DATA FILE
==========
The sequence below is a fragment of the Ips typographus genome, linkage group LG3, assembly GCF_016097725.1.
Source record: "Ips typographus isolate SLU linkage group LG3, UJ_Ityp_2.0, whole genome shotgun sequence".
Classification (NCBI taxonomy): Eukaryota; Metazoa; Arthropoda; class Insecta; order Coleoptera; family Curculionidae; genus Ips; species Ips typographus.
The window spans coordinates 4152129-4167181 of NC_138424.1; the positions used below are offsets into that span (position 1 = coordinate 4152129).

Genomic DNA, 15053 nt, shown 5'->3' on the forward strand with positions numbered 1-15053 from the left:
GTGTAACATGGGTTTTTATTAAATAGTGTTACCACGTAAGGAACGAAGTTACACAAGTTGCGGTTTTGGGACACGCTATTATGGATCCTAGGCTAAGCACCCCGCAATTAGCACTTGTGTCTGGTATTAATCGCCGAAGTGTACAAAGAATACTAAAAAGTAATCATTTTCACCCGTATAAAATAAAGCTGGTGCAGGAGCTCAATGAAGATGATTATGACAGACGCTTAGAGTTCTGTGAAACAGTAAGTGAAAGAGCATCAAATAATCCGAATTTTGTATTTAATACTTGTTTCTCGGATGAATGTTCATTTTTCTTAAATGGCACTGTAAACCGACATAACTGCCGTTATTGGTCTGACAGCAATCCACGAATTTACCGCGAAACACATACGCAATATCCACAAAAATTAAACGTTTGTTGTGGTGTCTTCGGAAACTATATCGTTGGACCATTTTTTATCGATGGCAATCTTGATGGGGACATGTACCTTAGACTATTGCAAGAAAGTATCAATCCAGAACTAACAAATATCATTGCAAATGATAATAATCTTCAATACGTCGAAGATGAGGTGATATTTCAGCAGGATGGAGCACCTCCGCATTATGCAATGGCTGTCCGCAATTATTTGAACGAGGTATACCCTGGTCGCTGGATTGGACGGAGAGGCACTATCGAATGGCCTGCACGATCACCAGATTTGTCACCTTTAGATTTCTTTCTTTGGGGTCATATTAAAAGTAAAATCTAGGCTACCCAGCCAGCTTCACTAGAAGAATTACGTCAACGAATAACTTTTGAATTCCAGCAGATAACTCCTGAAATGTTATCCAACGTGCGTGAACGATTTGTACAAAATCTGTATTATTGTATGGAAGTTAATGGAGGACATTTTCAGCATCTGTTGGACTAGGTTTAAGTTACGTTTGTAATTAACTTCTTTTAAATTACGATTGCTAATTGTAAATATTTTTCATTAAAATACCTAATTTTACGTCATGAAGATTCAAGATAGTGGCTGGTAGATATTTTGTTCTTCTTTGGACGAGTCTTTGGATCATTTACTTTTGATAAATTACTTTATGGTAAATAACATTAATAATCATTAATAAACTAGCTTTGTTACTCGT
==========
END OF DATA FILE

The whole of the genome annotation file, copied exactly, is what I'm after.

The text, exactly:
The sequence below is a fragment of the Ips typographus genome, linkage group LG3, assembly GCF_016097725.1.
Source record: "Ips typographus isolate SLU linkage group LG3, UJ_Ityp_2.0, whole genome shotgun sequence".
Classification (NCBI taxonomy): Eukaryota; Metazoa; Arthropoda; class Insecta; order Coleoptera; family Curculionidae; genus Ips; species Ips typographus.
The window spans coordinates 4152129-4167181 of NC_138424.1; the positions used below are offsets into that span (position 1 = coordinate 4152129).

Genomic DNA, 15053 nt, shown 5'->3' on the forward strand with positions numbered 1-15053 from the left:
GTGTAACATGGGTTTTTATTAAATAGTGTTACCACGTAAGGAACGAAGTTACACAAGTTGCGGTTTTGGGACACGCTATTATGGATCCTAGGCTAAGCACCCCGCAATTAGCACTTGTGTCTGGTATTAATCGCCGAAGTGTACAAAGAATACTAAAAAGTAATCATTTTCACCCGTATAAAATAAAGCTGGTGCAGGAGCTCAATGAAGATGATTATGACAGACGCTTAGAGTTCTGTGAAACAGTAAGTGAAAGAGCATCAAATAATCCGAATTTTGTATTTAATACTTGTTTCTCGGATGAATGTTCATTTTTCTTAAATGGCACTGTAAACCGACATAACTGCCGTTATTGGTCTGACAGCAATCCACGAATTTACCGCGAAACACATACGCAATATCCACAAAAATTAAACGTTTGTTGTGGTGTCTTCGGAAACTATATCGTTGGACCATTTTTTATCGATGGCAATCTTGATGGGGACATGTACCTTAGACTATTGCAAGAAAGTATCAATCCAGAACTAACAAATATCATTGCAAATGATAATAATCTTCAATACGTCGAAGATGAGGTGATATTTCAGCAGGATGGAGCACCTCCGCATTATGCAATGGCTGTCCGCAATTATTTGAACGAGGTATACCCTGGTCGCTGGATTGGACGGAGAGGCACTATCGAATGGCCTGCACGATCACCAGATTTGTCACCTTTAGATTTCTTTCTTTGGGGTCATATTAAAAGTAAAATCTAGGCTACCCAGCCAGCTTCACTAGAAGAATTACGTCAACGAATAACTTTTGAATTCCAGCAGATAACTCCTGAAATGTTATCCAACGTGCGTGAACGATTTGTACAAAATCTGTATTATTGTATGGAAGTTAATGGAGGACATTTTCAGCATCTGTTGGACTAGGTTTAAGTTACGTTTGTAATTAACTTCTTTTAAATTACGATTGCTAATTGTAAATATTTTTCATTAAAATACCTAATTTTACGTCATGAAGATTCAAGATAGTGGCTGGTAGATATTTTGTTCTTCTTTGGACGAGTCTTTGGATCATTTACTTTTGATAAATTACTTTATGGTAAATAACATTAATAATCATTAATAAACTAGCTTTGTTACTCGT